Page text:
So, the way we build our CI systems is based on having a particular branching strategy. That’s why that is important. And when it comes to having a review process, you should take different perspectives so you can invite some that are, say, more software-centric to have a look at the code base, but also maybe some senior ML engineers or data scientists to review the analysis. I think we can try to make that easier for the practitioner. For example, like being able to review in the sense, in a more interactive fashion to look at plots, distributions, and whatnot. But it just ensures quality in a sense, and you should not merge a new feature in any way, shape, or form, unless it’s been reviewed.

Demetrios:

Makes complete sense. I mean, it’s kind of obvious, but I know it’s not as easy said than or done rather than said.

Leonard Aukea:

Sorry.

Demetrios:

No, no, go ahead.

Leonard Aukea:

No, it’s just, I feel like right now the wind is blowing this way and the machine learning community, which is great, but I’ve worked in this space for quite a while and I think we haven’t cared about these things at all in a broader setting for a long period of time and we need to shape up.

Demetrios:

Well, in that same vein, there’s a great question that just came through that’s talking about what disaster management techniques have ML practitioners used in general. Usually these are not discussed during the design process. Curious to learn your view.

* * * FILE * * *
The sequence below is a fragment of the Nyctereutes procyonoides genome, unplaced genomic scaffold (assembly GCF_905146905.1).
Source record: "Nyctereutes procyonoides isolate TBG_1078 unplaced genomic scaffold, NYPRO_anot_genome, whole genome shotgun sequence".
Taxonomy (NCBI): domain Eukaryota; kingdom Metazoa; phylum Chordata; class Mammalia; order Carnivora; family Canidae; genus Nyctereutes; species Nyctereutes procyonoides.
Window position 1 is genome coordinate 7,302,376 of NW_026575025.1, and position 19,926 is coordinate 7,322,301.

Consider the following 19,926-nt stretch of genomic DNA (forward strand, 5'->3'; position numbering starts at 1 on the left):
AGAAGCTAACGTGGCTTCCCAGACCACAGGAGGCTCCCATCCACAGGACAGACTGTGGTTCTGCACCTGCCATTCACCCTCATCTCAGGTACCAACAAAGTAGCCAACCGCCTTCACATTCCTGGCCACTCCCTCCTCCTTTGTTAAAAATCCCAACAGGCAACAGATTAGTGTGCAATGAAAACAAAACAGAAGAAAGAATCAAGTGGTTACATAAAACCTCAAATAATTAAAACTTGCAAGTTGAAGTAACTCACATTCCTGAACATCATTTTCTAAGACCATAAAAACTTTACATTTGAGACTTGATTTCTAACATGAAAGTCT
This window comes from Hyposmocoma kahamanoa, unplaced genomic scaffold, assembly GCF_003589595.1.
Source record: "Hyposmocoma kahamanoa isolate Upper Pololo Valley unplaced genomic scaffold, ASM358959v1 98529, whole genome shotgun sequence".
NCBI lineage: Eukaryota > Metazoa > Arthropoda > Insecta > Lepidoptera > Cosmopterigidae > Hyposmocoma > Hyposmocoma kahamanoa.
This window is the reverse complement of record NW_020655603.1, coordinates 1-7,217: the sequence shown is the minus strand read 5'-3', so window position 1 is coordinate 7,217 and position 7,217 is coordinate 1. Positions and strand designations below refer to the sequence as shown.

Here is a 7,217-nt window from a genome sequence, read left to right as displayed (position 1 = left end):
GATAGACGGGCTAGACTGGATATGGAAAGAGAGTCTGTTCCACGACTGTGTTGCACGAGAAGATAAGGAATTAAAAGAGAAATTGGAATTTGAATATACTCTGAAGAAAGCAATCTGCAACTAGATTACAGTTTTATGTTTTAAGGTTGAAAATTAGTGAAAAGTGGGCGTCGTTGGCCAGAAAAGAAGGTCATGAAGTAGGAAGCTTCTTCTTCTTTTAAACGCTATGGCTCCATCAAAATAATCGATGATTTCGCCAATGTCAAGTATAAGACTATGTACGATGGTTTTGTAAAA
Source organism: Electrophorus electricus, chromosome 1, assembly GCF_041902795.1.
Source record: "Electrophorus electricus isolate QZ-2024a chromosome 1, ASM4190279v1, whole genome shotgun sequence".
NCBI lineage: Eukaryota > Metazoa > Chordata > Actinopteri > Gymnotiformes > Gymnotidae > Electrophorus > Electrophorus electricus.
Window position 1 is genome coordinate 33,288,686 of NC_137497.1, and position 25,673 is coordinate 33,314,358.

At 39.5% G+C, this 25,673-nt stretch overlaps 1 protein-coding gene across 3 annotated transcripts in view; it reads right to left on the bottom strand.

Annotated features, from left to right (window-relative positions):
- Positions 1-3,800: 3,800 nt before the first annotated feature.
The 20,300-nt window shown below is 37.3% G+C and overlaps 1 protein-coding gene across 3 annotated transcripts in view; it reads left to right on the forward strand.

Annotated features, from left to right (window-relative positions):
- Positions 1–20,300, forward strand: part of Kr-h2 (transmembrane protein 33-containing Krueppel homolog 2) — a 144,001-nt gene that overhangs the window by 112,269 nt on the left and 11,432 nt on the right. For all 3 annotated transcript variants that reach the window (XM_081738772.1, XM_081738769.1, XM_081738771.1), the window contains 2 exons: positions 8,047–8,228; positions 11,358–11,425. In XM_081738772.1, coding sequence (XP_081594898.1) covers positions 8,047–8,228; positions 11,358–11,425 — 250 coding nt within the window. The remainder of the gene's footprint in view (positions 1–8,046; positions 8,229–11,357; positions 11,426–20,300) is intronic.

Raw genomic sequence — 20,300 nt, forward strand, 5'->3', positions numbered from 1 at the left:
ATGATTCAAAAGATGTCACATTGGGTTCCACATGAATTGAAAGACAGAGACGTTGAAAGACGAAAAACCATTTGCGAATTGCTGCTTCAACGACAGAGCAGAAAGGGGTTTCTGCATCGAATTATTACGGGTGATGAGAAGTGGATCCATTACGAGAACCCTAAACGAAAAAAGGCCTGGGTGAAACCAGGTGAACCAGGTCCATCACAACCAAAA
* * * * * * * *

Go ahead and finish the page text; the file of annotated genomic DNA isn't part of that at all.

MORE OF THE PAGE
Leonard Aukea:

Well, I think they might and should be discussed during the design process where then you try to iterate towards setting up well-defined requirements for your system and which scope it should function. Then you should run some type of stress testing to understand, really think about what are the worst case scenarios that might happen in production or things that might be exposed to the user. I think that’s something worth taking up in the early stages, and make sure that you have tests to ensure that your system does not behave in that way. I previously in other talks talked about a red team, which I think should definitely be taking care of these things and auditing systems.

Leonard Aukea

Head of Machine Learning Engineering & Operations

Volvo Cars

Leonard is driving ML Engineering and Operations at Volvo Cars. He is responsible for defining the overall mission and strategy for ML Engineering and Operations, leading the build of reproducible ML systems. Leonard Aukea has spent most of his career as a Data Scientist/ML Engineer.